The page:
What are you passionate about as a Landscape Architect?

There is so much within our industry that I am passionate about but what initially drew me to this profession is the idea of legacy. I think it is exciting to know that our projects often improve with age as plant material grows, the communities in which they are built develop a cultural attachment and ultimately leave an intangible mark on society.
Often I will imagine my Grandchildren one day walking through one of my projects and saying that I had something to do with it.

Tell us about some of the exciting projects you have been a part of.

I have had the opportunity to work a huge range of exciting projects including institutional, commercial, residential and natural areas. A couple of project I will highlight include the Royal Alberta Museum, Walterdale Bridge, Jasper Avenue New Vision, Royal Tyrrell Museum, Rogers Place, Heritage Valley District Park, Northern Lights Cemetery, among a host of others.
What I would highlight as a common thread among these projects is the necessity of understanding the projects holistically. There are so many disciplines that work on a trail project or a site development project. Having an appreciation of other disciplines expertise and at least a basic knowledge is critical to successfully contribute to a project.
I can recall one specific set of stairs at the Royal Alberta Museum which spanned over an LRT tunnel and led directly into the building. The paving pattern mirrored interior finishes, had lighting integrated into wing walls and had planting flanking it. Every time we discussed this specific set of stairs we had Architecture, Civil, Interior, Electrical, Structural, Mechanical and Landscape around the table. As simple as the stairs seemed the impacts to every discipline were very real. I would say that if you did not understand what the potential impacts were, you would not be able to identify which people to bring around the table which would ultimately lead to unsuccessful design.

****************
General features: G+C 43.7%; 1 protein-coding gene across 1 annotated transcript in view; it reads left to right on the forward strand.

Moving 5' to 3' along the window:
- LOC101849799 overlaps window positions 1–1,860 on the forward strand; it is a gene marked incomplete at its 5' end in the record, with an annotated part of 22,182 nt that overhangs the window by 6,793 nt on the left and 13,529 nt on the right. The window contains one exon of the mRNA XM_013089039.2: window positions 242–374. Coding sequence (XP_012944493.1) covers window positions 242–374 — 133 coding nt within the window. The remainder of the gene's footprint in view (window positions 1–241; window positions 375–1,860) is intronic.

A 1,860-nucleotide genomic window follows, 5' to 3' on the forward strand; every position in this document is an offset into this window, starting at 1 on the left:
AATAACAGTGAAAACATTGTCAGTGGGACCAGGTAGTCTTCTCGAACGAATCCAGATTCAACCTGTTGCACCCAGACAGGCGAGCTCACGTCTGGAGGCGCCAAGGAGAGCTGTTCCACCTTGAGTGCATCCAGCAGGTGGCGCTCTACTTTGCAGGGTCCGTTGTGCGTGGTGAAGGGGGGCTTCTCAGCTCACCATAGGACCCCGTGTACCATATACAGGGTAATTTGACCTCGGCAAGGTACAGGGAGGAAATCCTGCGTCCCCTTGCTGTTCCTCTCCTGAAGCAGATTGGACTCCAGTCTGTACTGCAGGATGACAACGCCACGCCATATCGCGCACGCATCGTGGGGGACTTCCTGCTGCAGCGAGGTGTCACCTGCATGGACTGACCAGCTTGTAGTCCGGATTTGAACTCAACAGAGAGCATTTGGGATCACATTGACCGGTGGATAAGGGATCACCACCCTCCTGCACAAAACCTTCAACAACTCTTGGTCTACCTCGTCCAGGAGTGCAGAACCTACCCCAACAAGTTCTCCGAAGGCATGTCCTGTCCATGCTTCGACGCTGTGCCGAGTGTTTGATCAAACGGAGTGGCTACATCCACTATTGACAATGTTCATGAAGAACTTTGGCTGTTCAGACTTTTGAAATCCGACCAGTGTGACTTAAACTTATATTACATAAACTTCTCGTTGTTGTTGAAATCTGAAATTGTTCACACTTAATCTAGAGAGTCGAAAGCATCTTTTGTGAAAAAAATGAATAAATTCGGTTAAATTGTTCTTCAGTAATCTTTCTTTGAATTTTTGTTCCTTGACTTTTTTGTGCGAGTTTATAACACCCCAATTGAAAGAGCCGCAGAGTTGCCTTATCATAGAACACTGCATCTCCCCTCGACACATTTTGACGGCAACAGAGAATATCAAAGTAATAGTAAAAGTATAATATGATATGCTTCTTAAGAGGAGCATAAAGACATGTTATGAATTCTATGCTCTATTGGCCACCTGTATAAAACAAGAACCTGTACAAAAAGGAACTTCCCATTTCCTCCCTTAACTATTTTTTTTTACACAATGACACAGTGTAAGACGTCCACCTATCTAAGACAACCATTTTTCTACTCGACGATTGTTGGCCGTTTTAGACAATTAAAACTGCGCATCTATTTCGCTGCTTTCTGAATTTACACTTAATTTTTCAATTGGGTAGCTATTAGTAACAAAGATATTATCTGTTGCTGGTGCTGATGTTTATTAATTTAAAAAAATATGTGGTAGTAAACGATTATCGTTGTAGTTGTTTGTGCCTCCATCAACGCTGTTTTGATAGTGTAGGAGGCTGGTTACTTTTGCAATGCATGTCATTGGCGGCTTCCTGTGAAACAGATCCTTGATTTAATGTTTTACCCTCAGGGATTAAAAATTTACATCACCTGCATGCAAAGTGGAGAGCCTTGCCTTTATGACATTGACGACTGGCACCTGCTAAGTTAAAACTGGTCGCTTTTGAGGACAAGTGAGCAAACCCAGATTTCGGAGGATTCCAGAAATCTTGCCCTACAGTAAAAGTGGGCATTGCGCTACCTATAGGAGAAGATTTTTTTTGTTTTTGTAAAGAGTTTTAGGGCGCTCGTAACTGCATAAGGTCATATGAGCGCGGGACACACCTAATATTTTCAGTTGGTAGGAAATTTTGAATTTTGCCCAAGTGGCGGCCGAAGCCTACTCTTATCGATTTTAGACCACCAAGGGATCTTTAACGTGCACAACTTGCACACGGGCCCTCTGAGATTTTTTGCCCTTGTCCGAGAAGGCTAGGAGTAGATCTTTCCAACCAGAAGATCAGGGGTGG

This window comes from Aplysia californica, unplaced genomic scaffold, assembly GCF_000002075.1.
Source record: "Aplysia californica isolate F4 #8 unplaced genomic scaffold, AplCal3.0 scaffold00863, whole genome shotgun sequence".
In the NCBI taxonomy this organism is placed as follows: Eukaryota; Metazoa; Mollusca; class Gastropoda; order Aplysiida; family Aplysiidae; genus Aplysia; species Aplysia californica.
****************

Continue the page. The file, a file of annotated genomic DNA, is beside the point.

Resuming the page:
Describe something that you have found challenging as a AALA?. How did you overcome this?

I find that Landscape Architects typically do not get the respect they deserve based upon their training and their capacity to take on scope. Often I find that we are by default relegated to planting plans and monument signs. I have found that through building trust and relationships with our clients and other consultants I have been able to gain their respect and grow our scope. Often times now I find that my team is directly involved in almost every aspect of every project.

What advice would you give a new Landscape Architect?

Be curious, grow your knowledge. Your journey has only begun once you hold your degree and full membership. A relentless pursuit of knowledge, professional development and design excellence is critical to becoming a successful professional.
Do not be satisfied with the status quo, push yourself and your collogues to continually get better.
Be generous with your time. You did not get here by yourself, and you should provide your insights and knowledge to any who cares to hear it.